Metropolis serves as a fundamental building block for cinematic sci-fi in general, so it’s basically a matter of course that Fritz Lang’s classic magnum opus would exert some substantial influence on Star Wars — and on narrative grounds, that’s arguably very true, from Metropolis’ depiction of a fringe element desperately at odds against a ruling class to the inclusion of a main character with a mechanical hand. But Star Wars’ biggest debt to Metropolis might be the visual design of Maschinenmensch, the iconic female robot whose looks were obviously never far from artist Ralph McQuarrie’s mind while he was creating his concept art for C-3PO. Of course, at this point, George Lucas’ lovable jabbering droid is far better known to the mainstream audience than anything from Metropolis, but even if you’ve never seen it, take our word for it — Luke’s trusty golden-plated companion is a descendant of cinema’s first iconic robots.
George Lucas was so enamored of the 1936 Flash Gordon film serial that he tried optioning the rights to a new adaptation from producer Dino de Laurentiis — and if those meetings had turned out differently, he might have put his own stamp on the venerable comic franchise instead of opting to set out on his own with Star Wars. It’s therefore unsurprising that Lucas’ trademark trilogy ended up bearing the distinct stamp of the Gordon films, utilizing familiar filmmaking touches like the opening title crawl and “soft wipe” scene transitions as well as narrative components, such as Chewbacca (an analog of Flash’s leonine pal Prince Thun) and our heroes’ infiltration of the Death Star in disguise. Given how well things turned out with Star Wars, he probably would have put together a killer Flash Gordon, but don’t feel too bad for Flash — he did, after all, get his own 1980 movie, along with something Luke Skywalker never had: Queen on the soundtrack.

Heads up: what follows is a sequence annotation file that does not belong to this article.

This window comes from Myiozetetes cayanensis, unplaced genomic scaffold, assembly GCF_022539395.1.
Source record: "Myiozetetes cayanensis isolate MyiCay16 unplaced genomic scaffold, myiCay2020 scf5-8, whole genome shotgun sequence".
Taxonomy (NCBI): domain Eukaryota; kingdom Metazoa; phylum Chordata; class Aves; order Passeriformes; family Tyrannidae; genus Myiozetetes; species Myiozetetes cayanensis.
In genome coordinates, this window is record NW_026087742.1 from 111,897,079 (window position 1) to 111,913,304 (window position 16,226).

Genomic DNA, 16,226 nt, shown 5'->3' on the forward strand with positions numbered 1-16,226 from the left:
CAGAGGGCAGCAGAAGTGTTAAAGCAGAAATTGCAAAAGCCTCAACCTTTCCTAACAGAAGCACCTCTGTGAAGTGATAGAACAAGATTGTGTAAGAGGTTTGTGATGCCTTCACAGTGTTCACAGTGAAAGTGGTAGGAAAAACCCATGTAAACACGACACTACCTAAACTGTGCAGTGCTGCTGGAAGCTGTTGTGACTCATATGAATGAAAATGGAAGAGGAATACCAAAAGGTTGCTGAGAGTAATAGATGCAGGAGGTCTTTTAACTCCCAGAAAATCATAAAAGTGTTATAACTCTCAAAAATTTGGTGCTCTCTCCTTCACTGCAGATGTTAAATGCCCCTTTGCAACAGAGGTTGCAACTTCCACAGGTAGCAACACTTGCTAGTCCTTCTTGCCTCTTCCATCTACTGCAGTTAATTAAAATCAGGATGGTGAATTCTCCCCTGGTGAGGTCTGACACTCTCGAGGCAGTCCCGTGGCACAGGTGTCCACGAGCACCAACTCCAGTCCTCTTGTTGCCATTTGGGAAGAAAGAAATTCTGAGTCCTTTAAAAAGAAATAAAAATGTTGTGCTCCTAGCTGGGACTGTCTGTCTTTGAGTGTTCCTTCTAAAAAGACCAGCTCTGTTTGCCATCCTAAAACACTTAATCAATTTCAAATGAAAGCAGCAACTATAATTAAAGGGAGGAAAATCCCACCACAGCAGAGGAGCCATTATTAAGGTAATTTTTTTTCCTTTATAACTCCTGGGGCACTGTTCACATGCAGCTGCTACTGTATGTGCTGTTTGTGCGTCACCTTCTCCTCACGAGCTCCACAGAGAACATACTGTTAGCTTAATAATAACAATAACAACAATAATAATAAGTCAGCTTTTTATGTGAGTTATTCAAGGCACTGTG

The original Star Wars trilogy’s arc pits insurgent rebels — our heroes — against a plainly authoritarian regime, but the overall saga’s point of view regarding power and those who wield it isn’t anywhere near as absolute as the kids of 1977 might have guessed while watching X-wing fighters swoop into those Death Star trenches. In fact, as we saw in the prequel trilogy, the Empire was once the Galactic Republic, and only morphed into the police state of A New Hope and beyond through a matter of lawfully enacted degrees. The line between democracy and fascism isn’t always as airtight as we’d like to think — which is why it’s sort of fitting that the joyous denouement of the first episode, in which our protagonists are paraded through a room full of Rebel soldiers and given medals for their heroism, bears direct visual echoes of a scene from Leni Riefenstahl’s Triumph of the Will, in which Hitler and his generals march before a huge army standing at attention.